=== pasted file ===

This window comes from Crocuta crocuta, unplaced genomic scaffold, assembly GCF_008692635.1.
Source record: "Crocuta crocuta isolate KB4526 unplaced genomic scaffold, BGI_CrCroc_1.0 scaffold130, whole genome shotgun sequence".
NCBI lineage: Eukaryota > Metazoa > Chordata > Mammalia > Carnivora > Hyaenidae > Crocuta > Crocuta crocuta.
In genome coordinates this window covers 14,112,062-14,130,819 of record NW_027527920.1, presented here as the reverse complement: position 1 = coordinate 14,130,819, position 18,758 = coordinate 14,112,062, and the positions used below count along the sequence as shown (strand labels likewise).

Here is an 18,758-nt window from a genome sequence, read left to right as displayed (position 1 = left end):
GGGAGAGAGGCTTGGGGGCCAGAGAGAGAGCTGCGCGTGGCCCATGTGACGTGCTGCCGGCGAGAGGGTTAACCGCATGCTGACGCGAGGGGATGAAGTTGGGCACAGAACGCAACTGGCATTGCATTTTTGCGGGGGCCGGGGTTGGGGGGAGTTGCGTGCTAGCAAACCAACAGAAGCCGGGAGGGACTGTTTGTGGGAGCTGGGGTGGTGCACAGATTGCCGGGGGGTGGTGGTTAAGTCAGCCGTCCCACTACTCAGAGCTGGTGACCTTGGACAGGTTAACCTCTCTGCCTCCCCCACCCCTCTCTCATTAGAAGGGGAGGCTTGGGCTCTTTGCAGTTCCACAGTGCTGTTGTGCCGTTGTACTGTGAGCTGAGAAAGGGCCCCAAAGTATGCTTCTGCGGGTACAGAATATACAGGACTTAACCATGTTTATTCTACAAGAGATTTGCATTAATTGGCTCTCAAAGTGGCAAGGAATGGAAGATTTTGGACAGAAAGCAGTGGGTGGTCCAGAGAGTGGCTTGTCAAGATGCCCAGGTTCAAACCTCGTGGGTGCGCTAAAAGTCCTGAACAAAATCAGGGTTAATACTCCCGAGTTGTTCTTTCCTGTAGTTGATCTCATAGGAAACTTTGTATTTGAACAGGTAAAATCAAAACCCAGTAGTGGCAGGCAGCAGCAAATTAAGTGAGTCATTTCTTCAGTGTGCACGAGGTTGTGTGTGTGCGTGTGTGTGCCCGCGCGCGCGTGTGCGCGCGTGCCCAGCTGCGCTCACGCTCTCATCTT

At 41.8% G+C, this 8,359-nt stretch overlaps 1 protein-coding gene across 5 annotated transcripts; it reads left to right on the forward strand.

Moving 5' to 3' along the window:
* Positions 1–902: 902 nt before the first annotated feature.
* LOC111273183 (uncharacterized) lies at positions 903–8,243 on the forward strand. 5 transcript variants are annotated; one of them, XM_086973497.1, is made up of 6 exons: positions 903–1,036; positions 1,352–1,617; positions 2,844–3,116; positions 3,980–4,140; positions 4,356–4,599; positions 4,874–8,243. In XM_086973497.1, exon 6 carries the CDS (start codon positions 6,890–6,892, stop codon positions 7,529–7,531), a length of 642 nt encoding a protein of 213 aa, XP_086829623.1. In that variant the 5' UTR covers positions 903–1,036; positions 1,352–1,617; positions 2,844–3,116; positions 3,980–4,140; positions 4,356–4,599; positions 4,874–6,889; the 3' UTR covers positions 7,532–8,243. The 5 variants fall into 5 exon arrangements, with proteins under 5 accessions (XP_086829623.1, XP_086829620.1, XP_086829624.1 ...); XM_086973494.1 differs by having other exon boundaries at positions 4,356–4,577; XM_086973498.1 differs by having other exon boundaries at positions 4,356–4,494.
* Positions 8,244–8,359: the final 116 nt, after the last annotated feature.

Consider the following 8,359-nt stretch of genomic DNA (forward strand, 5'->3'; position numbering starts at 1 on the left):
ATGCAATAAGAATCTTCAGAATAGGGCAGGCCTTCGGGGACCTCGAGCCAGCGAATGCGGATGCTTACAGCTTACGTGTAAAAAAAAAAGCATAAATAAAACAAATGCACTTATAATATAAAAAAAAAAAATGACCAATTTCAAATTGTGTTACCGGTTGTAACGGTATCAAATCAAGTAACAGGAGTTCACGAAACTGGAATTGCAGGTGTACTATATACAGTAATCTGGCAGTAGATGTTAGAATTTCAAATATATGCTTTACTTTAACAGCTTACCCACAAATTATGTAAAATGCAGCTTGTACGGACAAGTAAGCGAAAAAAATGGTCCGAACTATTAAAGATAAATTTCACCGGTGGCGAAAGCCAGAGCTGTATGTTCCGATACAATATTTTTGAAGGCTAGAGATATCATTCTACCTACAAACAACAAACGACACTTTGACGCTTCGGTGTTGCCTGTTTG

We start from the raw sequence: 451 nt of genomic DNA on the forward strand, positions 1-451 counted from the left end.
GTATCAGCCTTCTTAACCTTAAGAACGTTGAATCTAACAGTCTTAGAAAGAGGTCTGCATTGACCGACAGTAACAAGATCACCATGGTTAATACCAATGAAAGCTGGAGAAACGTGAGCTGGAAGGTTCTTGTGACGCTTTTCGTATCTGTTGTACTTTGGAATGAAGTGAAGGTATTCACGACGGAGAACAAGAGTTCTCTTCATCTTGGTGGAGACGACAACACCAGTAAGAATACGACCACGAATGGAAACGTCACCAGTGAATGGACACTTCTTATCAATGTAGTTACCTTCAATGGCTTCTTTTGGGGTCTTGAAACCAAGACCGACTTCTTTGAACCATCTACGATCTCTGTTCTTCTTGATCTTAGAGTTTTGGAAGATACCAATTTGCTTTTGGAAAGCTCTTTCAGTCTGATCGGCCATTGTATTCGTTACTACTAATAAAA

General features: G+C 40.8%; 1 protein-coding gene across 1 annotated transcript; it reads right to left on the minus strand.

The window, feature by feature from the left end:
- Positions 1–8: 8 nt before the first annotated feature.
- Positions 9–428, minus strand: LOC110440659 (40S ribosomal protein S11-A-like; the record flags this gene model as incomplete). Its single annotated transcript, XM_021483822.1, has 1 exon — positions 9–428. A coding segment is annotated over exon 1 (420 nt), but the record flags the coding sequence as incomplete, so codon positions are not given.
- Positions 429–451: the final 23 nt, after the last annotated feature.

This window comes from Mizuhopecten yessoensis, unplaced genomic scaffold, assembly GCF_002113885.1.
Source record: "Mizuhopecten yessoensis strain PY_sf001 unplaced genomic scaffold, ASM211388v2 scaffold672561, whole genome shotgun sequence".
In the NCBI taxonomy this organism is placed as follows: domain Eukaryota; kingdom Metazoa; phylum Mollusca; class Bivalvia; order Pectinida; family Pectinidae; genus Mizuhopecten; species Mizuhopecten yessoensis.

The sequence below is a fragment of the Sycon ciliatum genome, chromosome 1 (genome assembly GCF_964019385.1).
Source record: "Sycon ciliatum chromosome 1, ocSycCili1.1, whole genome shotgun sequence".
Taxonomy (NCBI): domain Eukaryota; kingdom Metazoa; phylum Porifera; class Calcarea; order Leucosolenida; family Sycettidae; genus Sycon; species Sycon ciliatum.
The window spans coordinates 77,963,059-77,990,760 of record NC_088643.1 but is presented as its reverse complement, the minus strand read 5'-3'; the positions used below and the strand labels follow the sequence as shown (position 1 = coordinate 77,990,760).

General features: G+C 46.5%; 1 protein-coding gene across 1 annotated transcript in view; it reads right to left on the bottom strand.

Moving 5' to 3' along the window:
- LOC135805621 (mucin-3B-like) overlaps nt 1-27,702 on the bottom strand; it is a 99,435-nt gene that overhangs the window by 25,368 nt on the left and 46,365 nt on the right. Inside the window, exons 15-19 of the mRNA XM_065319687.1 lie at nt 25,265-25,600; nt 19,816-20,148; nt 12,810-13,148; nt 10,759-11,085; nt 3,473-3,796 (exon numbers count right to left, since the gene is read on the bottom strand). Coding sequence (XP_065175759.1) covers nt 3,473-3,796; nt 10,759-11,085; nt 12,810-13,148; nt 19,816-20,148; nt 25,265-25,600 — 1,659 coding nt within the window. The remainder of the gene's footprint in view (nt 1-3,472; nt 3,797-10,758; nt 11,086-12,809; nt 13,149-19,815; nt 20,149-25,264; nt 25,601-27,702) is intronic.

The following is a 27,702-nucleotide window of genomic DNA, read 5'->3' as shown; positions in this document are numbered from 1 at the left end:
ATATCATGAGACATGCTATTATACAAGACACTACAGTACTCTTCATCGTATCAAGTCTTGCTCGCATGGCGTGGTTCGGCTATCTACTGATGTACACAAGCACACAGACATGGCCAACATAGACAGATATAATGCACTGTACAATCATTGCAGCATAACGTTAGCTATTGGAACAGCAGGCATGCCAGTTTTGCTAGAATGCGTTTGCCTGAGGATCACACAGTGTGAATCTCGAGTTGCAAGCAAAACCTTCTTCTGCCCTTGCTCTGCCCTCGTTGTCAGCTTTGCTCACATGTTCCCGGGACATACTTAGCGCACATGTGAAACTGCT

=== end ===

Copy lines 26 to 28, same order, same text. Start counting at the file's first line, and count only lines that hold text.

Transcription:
Taxonomy (NCBI): domain Eukaryota; kingdom Metazoa; phylum Porifera; class Calcarea; order Leucosolenida; family Sycettidae; genus Sycon; species Sycon ciliatum.
The window spans coordinates 77,963,059-77,990,760 of record NC_088643.1 but is presented as its reverse complement, the minus strand read 5'-3'; the positions used below and the strand labels follow the sequence as shown (position 1 = coordinate 77,990,760).

General features: G+C 46.5%; 1 protein-coding gene across 1 annotated transcript in view; it reads right to left on the bottom strand.